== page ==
Schrödinger’s Cat in Two Boxes

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Schrödinger’s Cat in Two Boxes

Researchers from Yale University reached a new conclusion in the case of Schrödinger’s Cat. Physicists now think that the fictional creature may be able to exist in two boxes at once, both dead and alive.

The initial scene is a cat trapped in an explosion-proof box with a bomb. Quantum theories say that the cat would be both dead and alive until the box would be opened. In other words, an observer would collapse the wave function when measuring the outcome of a potential change.

The new study involves another particle behavior, the entanglement. This property of particles implies modifications in one particle created by changes of status in its partner particle.

The scenario of this second experiment involves a cat that would be both dead and alive in two boxes at the same time.

In order to simulate particles’ behavior, physicists created two cavities able to contain microwave energy. The microwave packets were, in fact, the fictional cat in the experiment. Then, the two cavities were connected with a superconducting atom and scientists observed how they interacted with each other.

Results had shown a similarity of 81 percent between the microwave packs, which means that the electric field between the two cavities was found to be in sync.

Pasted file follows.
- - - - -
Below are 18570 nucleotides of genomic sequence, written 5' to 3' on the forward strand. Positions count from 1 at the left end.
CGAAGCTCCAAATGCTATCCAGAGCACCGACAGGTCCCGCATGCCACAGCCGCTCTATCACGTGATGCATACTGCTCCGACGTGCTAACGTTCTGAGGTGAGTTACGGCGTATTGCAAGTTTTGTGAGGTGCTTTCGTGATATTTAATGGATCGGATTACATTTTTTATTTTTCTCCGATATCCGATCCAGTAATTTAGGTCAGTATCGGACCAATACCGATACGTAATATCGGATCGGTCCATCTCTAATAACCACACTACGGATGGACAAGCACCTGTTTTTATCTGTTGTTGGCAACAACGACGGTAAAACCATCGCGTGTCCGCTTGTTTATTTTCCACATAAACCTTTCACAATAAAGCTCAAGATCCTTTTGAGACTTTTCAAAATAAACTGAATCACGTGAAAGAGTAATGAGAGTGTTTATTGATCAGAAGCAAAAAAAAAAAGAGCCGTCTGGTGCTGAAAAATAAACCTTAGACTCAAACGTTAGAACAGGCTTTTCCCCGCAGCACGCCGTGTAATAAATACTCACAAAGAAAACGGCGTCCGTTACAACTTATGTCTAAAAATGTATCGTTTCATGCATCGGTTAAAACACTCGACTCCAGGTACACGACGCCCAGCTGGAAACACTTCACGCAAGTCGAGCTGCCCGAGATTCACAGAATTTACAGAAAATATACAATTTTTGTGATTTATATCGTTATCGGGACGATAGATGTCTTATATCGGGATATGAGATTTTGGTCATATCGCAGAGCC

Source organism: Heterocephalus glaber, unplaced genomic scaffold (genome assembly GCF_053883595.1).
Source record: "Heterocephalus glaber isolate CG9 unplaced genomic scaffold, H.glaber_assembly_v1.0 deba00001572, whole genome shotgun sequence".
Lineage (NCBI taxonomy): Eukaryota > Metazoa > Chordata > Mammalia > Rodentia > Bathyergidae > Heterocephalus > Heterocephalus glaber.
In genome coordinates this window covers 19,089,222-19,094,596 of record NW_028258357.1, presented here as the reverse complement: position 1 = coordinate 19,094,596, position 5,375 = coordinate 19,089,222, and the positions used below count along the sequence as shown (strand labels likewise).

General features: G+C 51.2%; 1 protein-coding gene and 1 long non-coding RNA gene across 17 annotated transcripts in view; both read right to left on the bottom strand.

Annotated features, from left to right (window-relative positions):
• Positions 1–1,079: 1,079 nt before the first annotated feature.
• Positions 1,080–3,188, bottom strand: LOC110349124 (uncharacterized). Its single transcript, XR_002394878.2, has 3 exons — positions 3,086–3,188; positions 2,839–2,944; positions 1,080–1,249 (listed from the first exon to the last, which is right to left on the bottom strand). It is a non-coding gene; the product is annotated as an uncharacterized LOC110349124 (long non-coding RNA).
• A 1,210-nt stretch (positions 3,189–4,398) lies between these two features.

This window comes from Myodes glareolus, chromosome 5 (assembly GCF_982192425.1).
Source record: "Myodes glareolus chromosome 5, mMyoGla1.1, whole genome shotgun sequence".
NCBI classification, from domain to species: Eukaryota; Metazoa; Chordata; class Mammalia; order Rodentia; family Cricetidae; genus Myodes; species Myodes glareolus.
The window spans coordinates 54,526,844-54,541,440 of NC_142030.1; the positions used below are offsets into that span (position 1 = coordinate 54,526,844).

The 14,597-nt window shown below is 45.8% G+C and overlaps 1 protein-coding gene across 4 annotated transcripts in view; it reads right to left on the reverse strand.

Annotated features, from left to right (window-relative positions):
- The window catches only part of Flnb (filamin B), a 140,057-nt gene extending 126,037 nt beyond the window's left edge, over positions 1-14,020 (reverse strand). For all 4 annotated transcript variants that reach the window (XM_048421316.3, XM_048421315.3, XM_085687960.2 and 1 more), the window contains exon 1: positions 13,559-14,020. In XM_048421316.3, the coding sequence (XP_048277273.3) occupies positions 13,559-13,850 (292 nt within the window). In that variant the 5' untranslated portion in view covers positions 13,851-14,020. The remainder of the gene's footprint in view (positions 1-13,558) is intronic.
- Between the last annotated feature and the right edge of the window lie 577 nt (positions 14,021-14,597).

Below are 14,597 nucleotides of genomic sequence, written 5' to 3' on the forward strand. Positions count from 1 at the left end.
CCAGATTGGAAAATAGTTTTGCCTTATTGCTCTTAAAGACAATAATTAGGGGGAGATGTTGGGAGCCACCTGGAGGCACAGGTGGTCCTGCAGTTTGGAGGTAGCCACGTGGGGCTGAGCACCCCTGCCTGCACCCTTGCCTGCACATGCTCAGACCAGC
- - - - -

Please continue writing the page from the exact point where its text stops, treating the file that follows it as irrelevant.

This experiment is intended to bring new data in the quantum computing field. Quantum computing deals with processing information in a much faster manner than the one possible today.

One of its goals is to discover ways to create powerful computers that would be quicker than any device we have.

A significant interest in quantum computing is error correction that would not affect data quality.

 „Generating a cat in two boxes is the first step towards logical operation between two quantum bits in an error correctible manner,” said the director of the Yale Quantum Institute, Robert Schoelkopf.

Yale researchers believe that this new experiment may help to simulate a quantum information redundancy and give clues on how to correct it.

The first time the idea was expressed was in 1935, when the 20th century physicist Erwin Schrödinger started to wonder what would happen if large objects would behave like the subatomic particles.

Quantum physics calls superposition the property of a particle of having two conditions at the same time. This property of particles became the basis for quantum computing.

Far from being just an anectodical story, this new experiment would hopefully help scientists to discover ways to build more efficient computers.

Image Source: Pixabay

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